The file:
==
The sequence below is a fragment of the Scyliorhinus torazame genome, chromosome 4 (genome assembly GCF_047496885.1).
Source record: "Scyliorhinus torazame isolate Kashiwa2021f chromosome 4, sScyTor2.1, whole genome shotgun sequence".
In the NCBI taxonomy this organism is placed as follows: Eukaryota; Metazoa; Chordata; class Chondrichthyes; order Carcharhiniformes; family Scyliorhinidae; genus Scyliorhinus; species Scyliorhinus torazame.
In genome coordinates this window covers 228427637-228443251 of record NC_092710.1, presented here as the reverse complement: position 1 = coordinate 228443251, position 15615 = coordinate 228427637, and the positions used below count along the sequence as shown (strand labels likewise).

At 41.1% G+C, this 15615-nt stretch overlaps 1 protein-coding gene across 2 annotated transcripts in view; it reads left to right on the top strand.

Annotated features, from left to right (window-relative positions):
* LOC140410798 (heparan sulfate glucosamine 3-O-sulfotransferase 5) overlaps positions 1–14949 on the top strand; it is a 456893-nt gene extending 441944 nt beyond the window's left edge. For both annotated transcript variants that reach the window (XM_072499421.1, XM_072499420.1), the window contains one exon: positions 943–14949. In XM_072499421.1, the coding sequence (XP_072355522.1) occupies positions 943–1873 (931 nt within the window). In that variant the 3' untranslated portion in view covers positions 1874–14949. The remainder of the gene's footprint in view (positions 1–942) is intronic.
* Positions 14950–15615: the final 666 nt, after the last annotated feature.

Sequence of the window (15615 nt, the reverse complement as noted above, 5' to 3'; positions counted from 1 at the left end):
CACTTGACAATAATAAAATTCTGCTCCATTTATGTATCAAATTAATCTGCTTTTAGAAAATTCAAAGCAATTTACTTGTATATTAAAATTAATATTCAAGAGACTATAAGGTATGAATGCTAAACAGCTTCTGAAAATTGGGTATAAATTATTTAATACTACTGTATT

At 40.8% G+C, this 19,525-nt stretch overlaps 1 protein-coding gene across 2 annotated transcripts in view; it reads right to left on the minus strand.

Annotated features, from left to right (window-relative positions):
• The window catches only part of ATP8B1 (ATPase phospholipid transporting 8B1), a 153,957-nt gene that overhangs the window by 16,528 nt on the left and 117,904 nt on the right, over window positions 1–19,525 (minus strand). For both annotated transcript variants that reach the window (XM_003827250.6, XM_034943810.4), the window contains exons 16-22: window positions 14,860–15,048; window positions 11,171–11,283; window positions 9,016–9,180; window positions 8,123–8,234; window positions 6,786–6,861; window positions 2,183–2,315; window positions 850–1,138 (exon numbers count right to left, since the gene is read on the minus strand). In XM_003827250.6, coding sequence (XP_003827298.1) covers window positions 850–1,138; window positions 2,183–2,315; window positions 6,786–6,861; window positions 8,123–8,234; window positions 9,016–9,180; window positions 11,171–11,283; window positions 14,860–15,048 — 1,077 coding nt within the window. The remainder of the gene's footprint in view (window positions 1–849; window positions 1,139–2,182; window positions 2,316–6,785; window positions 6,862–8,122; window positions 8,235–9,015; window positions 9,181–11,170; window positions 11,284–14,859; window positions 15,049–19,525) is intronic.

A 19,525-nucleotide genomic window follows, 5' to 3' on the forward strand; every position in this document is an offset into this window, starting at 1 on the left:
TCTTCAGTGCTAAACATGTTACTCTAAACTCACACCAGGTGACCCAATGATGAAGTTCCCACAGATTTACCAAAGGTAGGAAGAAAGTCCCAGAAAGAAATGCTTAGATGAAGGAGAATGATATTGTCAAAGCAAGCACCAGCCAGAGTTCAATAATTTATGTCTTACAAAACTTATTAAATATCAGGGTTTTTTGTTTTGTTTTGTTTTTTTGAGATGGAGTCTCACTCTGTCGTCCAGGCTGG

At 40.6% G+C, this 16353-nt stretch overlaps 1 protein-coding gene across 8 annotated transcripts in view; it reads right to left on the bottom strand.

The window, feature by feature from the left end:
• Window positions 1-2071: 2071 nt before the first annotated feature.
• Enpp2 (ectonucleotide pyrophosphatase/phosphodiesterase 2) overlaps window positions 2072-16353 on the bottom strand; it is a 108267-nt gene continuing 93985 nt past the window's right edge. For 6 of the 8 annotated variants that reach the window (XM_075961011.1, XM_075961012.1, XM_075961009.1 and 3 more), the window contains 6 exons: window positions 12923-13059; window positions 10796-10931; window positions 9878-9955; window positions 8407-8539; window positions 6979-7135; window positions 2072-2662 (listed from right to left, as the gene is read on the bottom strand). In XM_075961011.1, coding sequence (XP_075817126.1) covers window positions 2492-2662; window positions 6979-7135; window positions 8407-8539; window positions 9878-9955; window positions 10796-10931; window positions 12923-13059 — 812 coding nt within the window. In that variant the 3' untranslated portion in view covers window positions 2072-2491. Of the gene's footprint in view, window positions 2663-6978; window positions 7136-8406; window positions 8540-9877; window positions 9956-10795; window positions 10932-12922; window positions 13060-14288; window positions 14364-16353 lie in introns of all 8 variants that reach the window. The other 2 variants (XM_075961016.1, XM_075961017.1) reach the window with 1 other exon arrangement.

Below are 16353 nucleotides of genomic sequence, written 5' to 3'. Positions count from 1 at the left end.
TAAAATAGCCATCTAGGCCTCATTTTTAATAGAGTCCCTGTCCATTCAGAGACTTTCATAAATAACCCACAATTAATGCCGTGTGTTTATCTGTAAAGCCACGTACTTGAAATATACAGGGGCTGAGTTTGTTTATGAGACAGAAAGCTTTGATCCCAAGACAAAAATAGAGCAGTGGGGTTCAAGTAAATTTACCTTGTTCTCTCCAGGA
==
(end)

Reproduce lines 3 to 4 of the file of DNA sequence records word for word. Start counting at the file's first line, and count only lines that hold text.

In the NCBI taxonomy this organism is placed as follows: Eukaryota; Metazoa; Chordata; class Chondrichthyes; order Carcharhiniformes; family Scyliorhinidae; genus Scyliorhinus; species Scyliorhinus torazame.
In genome coordinates this window covers 228427637-228443251 of record NC_092710.1, presented here as the reverse complement: position 1 = coordinate 228443251, position 15615 = coordinate 228427637, and the positions used below count along the sequence as shown (strand labels likewise).